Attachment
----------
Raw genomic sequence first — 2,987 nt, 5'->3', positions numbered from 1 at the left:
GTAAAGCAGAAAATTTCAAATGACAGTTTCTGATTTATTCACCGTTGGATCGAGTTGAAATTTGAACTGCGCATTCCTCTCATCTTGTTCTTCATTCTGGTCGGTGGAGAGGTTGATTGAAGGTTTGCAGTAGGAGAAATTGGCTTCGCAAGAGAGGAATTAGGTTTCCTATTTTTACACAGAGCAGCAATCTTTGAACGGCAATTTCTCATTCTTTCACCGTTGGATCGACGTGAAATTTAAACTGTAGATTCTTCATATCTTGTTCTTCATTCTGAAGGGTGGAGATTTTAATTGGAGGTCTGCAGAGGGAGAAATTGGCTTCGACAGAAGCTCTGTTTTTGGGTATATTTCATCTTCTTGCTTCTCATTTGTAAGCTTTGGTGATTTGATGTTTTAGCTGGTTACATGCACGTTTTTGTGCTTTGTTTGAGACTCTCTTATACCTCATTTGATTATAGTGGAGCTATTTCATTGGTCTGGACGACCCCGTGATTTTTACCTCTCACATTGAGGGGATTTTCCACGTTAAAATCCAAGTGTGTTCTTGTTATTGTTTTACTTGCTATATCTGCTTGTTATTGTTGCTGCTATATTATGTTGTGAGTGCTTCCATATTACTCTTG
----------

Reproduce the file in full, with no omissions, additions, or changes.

Raw genomic sequence first — 2,987 nt, 5'->3', positions numbered from 1 at the left:
GTAAAGCAGAAAATTTCAAATGACAGTTTCTGATTTATTCACCGTTGGATCGAGTTGAAATTTGAACTGCGCATTCCTCTCATCTTGTTCTTCATTCTGGTCGGTGGAGAGGTTGATTGAAGGTTTGCAGTAGGAGAAATTGGCTTCGCAAGAGAGGAATTAGGTTTCCTATTTTTACACAGAGCAGCAATCTTTGAACGGCAATTTCTCATTCTTTCACCGTTGGATCGACGTGAAATTTAAACTGTAGATTCTTCATATCTTGTTCTTCATTCTGAAGGGTGGAGATTTTAATTGGAGGTCTGCAGAGGGAGAAATTGGCTTCGACAGAAGCTCTGTTTTTGGGTATATTTCATCTTCTTGCTTCTCATTTGTAAGCTTTGGTGATTTGATGTTTTAGCTGGTTACATGCACGTTTTTGTGCTTTGTTTGAGACTCTCTTATACCTCATTTGATTATAGTGGAGCTATTTCATTGGTCTGGACGACCCCGTGATTTTTACCTCTCACATTGAGGGGATTTTCCACGTTAAAATCCAAGTGTGTTCTTGTTATTGTTTTACTTGCTATATCTGCTTGTTATTGTTGCTGCTATATTATGTTGTGAGTGCTTCCATATTACTCTTG